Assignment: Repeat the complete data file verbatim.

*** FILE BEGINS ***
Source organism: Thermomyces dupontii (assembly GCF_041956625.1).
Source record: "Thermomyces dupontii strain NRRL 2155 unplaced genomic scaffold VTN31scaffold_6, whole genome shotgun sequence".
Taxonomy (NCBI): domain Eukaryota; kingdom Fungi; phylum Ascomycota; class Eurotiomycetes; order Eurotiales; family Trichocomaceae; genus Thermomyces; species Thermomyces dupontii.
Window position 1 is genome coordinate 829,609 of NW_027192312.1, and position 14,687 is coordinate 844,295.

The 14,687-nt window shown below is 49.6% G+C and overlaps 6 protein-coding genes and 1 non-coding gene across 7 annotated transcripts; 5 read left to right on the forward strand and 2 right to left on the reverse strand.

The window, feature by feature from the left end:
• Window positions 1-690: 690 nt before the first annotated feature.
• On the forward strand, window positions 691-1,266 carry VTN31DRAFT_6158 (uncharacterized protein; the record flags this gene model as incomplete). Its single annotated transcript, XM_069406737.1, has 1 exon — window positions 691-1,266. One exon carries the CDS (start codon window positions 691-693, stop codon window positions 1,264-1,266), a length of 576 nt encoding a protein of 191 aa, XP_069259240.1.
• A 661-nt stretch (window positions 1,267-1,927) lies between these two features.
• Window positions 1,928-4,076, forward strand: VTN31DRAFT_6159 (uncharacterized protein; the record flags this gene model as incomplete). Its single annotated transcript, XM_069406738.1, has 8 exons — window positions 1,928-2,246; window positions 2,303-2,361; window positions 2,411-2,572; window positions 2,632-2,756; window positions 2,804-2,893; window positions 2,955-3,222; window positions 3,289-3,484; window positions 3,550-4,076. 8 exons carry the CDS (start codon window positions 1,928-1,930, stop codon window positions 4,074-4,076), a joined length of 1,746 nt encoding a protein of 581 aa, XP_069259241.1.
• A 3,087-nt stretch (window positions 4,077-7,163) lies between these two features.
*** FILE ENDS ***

Source organism: Thermomyces dupontii (assembly GCF_041956625.1).
Source record: "Thermomyces dupontii strain NRRL 2155 unplaced genomic scaffold VTN31scaffold_6, whole genome shotgun sequence".
Taxonomy (NCBI): domain Eukaryota; kingdom Fungi; phylum Ascomycota; class Eurotiomycetes; order Eurotiales; family Trichocomaceae; genus Thermomyces; species Thermomyces dupontii.
Window position 1 is genome coordinate 829,609 of NW_027192312.1, and position 14,687 is coordinate 844,295.

The 14,687-nt window shown below is 49.6% G+C and overlaps 6 protein-coding genes and 1 non-coding gene across 7 annotated transcripts; 5 read left to right on the forward strand and 2 right to left on the reverse strand.

The window, feature by feature from the left end:
• Window positions 1-690: 690 nt before the first annotated feature.
• On the forward strand, window positions 691-1,266 carry VTN31DRAFT_6158 (uncharacterized protein; the record flags this gene model as incomplete). Its single annotated transcript, XM_069406737.1, has 1 exon — window positions 691-1,266. One exon carries the CDS (start codon window positions 691-693, stop codon window positions 1,264-1,266), a length of 576 nt encoding a protein of 191 aa, XP_069259240.1.
• A 661-nt stretch (window positions 1,267-1,927) lies between these two features.
• Window positions 1,928-4,076, forward strand: VTN31DRAFT_6159 (uncharacterized protein; the record flags this gene model as incomplete). Its single annotated transcript, XM_069406738.1, has 8 exons — window positions 1,928-2,246; window positions 2,303-2,361; window positions 2,411-2,572; window positions 2,632-2,756; window positions 2,804-2,893; window positions 2,955-3,222; window positions 3,289-3,484; window positions 3,550-4,076. 8 exons carry the CDS (start codon window positions 1,928-1,930, stop codon window positions 4,074-4,076), a joined length of 1,746 nt encoding a protein of 581 aa, XP_069259241.1.
• A 3,087-nt stretch (window positions 4,077-7,163) lies between these two features.